From Kindergarten to Graduation: The End is Just as Important as the Beginning
What do you think is more important, the beginning or the end or the parts in the middle? I used to think the end. Now, I am not so certain. Take exercising for example. For the longest I have had a nagging need to get in shape. I want to be able to pound up the stairs like my kiddos, two at a time with not one hesitation or need to rest on the bannister when I reach the top. Plus, I’d like to think that one day I could work my arm strength up to the point where I can do minimum three push- ups in a row. I thought that reaching my goals would be the bigger deal, but now I believe the journey to get there may be just as, if not more, important than the end. Our ultimate educational goal for us as parents is to make sure we raise children who graduate from college and lead successful careers. I used to think that high school would be the major apex of our three’s schooling experience. High school is the time when they will take the SAT, pick out a college and route out a plan (albeit flexible) for their future career/life. It seems to me now that high school is the parent educational culmination of reading books at bedtime when they were little, attending parent teacher conferences, checking behavior charts and homework agenda books, a million hours of homework and tutoring time. Besides the time spent on our children to help them succeed in school, there are also other factors we don’t necessarily think about which also impact their educational success. The National Center for Education Statistics released a report today detailing the many variables that impact educational success for kindergarten and first graders. Such as:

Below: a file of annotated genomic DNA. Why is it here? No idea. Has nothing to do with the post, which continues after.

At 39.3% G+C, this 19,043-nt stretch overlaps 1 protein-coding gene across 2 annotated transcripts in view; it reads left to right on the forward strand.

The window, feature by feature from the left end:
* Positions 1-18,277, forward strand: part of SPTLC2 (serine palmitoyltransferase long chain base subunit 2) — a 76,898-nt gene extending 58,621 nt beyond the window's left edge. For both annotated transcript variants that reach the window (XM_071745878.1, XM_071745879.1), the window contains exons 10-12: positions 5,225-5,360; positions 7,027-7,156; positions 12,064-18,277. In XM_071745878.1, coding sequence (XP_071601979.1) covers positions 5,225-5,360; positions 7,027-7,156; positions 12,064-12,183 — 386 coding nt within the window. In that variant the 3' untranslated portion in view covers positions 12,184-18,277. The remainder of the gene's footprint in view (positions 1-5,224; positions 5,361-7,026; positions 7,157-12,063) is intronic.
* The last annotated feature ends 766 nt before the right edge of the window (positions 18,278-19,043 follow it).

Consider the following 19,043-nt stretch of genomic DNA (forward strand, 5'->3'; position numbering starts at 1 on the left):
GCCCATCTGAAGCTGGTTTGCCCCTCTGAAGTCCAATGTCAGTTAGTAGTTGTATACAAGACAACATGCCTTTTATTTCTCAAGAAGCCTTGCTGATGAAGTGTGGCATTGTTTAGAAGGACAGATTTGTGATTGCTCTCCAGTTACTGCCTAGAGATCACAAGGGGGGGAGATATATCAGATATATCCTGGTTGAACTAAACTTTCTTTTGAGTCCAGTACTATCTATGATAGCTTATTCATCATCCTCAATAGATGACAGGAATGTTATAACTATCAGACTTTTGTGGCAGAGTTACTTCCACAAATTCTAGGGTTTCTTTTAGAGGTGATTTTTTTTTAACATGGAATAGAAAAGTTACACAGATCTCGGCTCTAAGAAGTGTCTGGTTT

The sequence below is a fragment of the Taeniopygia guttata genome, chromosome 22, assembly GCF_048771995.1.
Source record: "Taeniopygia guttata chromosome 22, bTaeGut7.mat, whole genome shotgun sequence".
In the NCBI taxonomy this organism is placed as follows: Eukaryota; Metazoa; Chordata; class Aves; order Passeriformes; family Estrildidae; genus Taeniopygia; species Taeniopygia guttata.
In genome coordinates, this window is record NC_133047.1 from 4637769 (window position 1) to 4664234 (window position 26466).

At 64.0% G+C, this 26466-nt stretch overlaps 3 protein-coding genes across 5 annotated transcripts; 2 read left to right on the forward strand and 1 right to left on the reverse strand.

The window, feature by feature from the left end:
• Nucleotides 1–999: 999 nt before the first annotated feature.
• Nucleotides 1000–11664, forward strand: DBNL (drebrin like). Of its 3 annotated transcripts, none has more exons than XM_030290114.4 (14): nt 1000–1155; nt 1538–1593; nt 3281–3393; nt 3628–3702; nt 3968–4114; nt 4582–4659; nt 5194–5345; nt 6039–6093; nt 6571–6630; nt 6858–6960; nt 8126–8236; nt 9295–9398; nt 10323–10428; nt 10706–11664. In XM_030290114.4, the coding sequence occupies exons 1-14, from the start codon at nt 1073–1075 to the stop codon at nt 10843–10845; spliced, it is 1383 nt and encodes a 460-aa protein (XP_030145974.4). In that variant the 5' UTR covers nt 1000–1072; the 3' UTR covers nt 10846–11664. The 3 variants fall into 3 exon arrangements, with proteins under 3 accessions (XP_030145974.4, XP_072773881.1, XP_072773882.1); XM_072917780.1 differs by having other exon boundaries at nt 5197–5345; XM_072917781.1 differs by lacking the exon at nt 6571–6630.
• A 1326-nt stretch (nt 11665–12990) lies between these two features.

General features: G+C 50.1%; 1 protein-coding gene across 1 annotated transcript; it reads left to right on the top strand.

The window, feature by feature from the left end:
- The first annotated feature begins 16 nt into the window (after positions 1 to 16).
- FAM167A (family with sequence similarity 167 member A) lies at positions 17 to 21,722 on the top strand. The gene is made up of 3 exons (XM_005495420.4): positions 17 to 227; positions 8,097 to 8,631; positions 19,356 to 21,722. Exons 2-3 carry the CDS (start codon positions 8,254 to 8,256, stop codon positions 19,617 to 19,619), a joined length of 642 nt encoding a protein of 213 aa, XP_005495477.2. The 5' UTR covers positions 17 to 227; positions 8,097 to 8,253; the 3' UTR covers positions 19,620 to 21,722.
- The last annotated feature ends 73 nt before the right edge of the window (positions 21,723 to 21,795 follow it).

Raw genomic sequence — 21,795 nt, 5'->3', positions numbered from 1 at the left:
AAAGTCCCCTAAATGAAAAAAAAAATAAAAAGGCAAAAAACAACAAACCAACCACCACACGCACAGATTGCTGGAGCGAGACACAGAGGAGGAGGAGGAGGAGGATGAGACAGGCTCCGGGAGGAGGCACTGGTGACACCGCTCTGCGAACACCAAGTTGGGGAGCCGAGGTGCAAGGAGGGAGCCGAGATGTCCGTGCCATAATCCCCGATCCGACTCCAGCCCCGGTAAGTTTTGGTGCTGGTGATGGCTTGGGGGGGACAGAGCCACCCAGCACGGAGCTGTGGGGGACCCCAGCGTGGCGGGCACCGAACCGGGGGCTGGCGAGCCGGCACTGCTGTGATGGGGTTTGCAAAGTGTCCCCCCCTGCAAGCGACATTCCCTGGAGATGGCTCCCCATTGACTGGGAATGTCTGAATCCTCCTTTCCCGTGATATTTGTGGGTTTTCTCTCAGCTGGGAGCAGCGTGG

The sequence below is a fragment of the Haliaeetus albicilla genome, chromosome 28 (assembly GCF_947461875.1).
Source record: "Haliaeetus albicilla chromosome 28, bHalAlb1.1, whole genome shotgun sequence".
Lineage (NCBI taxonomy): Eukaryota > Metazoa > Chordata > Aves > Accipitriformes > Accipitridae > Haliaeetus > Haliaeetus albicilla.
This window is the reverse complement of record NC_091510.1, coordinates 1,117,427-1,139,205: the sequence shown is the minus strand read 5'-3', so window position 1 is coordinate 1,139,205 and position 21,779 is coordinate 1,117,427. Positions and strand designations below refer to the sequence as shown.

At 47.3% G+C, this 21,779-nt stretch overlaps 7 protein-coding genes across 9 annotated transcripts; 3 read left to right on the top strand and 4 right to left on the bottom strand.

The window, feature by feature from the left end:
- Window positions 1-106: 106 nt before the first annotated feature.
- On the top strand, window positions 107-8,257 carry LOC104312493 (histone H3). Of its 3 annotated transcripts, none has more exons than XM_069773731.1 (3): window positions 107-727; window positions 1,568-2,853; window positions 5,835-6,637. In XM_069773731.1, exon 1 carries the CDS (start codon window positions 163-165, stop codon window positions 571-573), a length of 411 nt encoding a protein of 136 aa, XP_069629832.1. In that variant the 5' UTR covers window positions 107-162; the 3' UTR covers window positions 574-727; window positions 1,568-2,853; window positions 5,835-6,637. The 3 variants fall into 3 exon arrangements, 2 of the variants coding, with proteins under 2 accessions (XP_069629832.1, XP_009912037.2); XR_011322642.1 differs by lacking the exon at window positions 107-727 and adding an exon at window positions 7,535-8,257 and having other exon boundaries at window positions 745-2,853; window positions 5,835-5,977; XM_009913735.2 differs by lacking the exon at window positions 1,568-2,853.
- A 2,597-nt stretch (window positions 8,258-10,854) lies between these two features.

- Parent’s educational level - the higher a parents educational level the higher the children’s scores on standardized reading, math, and science tests.
- Two-parent households – children from two parent household scored higher in reading, math, and science than students in single-parent and other parent type households.
- Students with a primary home language of English. (Students scored higher in reading, math, and science than students with a non-English primary home language and students with multiple home languages).
What do you think is more important, the beginning, the end or the middle parts of parenting?